- By Josh Rogin
Josh Rogin covers national security and foreign policy and writes the daily Web column The Cable. His column appears bi-weekly in the print edition of The Washington Post. He can be reached for comments or tips at email@example.com.
Previously, Josh covered defense and foreign policy as a staff writer for Congressional Quarterly, writing extensively on Iraq, Afghanistan, Guantánamo Bay, U.S.-Asia relations, defense budgeting and appropriations, and the defense lobbying and contracting industries. Prior to that, he covered military modernization, cyber warfare, space, and missile defense for Federal Computer Week Magazine. He has also served as Pentagon Staff Reporter for the Asahi Shimbun, Japan's leading daily newspaper, in its Washington, D.C., bureau, where he reported on U.S.-Japan relations, Chinese military modernization, the North Korean nuclear crisis, and more.
A graduate of George Washington University's Elliott School of International Affairs, Josh lived in Yokohama, Japan, and studied at Tokyo's Sophia University. He speaks conversational Japanese and has reported from the region. He has also worked at the House International Relations Committee, the Embassy of Japan, and the Brookings Institution.
Josh's reporting has been featured on CNN, MSNBC, C-Span, CBS, ABC, NPR, WTOP, and several other outlets. He was a 2008-2009 National Press Foundation's Paul Miller Washington Reporting Fellow, 2009 military reporting fellow with the Knight Center for Specialized Journalism and the 2011 recipient of the InterAction Award for Excellence in International Reporting. He hails from Philadelphia and lives in Washington, D.C.
Not all Republican politicians are gung ho about intervening to stop the bloodshed in Syria, but one senior Republican, Sen. Bob Corker (R-TN), isn’t even convinced the revolution is a real democratic movement.
Corker, the second highest ranking Republican on the Senate Foreign Relations Committee, said Tuesday that he doesn’t support any direct assistance to the Syrian opposition beyond humanitarian aid. Moreover, he doesn’t think the Syrian opposition has proven it represents a positive and credible alternative to the regime of President Bashar al-Assad.
"I don’t think we know enough about the opposition groups that have become involved or what might happen should Bashar be gone," said Corker. He said that the information the administration has given him in secret doesn’t match the rhetoric administration officials use when talking about the Syrian opposition in public.
"In the classified briefings I’ve had, I don’t get the sense at all that this is about democracy, OK? This is not some sort of George Washington thing we’re watching," he said, drawing a distinction between the Syrian uprising and the American revolution.
"This is not the same kind of thing that’s happening in Libya," he said. "It could shape up over time — the opposition groups could come together and focus in a way they aren’t doing right now… I’m just saying I don’t think we know enough about what’s happening internally or what the outcome would be if we helped the opposition groups. I don’t think this is near to the place where the opposition was in Libya."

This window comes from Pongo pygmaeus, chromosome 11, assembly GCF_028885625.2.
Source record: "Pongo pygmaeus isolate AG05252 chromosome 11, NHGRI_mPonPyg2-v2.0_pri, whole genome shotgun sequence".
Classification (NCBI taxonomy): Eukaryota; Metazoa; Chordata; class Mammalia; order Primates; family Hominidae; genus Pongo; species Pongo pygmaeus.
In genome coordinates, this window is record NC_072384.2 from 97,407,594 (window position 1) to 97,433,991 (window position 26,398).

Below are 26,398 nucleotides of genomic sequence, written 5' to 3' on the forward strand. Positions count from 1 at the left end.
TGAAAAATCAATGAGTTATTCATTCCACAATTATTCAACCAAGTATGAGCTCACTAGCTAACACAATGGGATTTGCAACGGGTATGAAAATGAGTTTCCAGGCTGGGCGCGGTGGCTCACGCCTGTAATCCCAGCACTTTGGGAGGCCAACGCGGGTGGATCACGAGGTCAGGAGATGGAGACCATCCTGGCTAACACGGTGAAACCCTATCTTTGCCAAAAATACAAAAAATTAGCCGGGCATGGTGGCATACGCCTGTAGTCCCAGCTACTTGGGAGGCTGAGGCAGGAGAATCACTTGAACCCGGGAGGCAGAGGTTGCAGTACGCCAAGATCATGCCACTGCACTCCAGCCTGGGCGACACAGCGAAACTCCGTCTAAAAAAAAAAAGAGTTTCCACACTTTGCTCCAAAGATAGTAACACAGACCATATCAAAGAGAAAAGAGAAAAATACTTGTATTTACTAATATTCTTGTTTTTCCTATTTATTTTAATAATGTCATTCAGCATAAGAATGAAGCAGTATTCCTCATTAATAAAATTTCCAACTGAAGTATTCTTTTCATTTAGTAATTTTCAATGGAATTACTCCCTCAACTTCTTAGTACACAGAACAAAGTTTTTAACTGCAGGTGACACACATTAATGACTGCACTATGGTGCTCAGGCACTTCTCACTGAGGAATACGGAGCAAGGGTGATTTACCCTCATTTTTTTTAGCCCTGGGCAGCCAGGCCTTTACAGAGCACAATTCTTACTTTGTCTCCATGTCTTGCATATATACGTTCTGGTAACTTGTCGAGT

Corker’s Tuesday comments are even more cautious than the Obama administration’s current stance, which is to speed humanitarian and communication assistance to the Syrian internal opposition while looking the other way while other countries arms the rebels.
And this was not the first time Corker has criticized the drive to aid the Syrian opposition, much less strike Syria as his senate colleagues Sens. John McCain (R-AZ), Lindsey Graham (R-SC), and Joe Lieberman (I-CT) advocate.
At a March 1 hearing on Syria before the Senate Foreign Relations Committee, Corker said that he was shocked by the grim assessment of the Syrian opposition given by Obama administration officials in a classified briefing only one day before.
"We had a classified briefing yesterday that could not have been more different than the one we’re having today. It’s really kind of fascinating. You know, when we talk about the opposition groups, this part I don’t think is classified. I mean, you ask, OK, what are these guys fighting for? The word democracy never comes up. I mean, basically you’ve got an Alawite minority that has dominion over, if you will, a Sunni population mostly. And what the Sunnis are fighting for is dominion over the minority population," Corker said.
"I mean, we heard no words whatsoever about anything other than this being a conflict between one group of people that has been oppressed by another group of people and their desire to change that equation."
"I don’t know what you heard in the briefing yesterday, but let me just say from direct firsthand experience," responded Ambassador to Syria Robert Ford. "I have talked to people who’ve organized the demonstrations and I have had team members from my embassy talk to them repeatedly. We got a very clear message from them that people who organized this, senator, that they have a vision of a state that abides by rule of law and is not targeting the Alawites."
"But the fact is that this is not exactly a democracy movement in Syria right now," Corker shot back.
"Senator, I’m going to have to respectfully disagree," said Ford. "The public statements from senior figures in the Free Syrian Army speak about supporting a democratic state. We don’t know yet what they would do were they in power."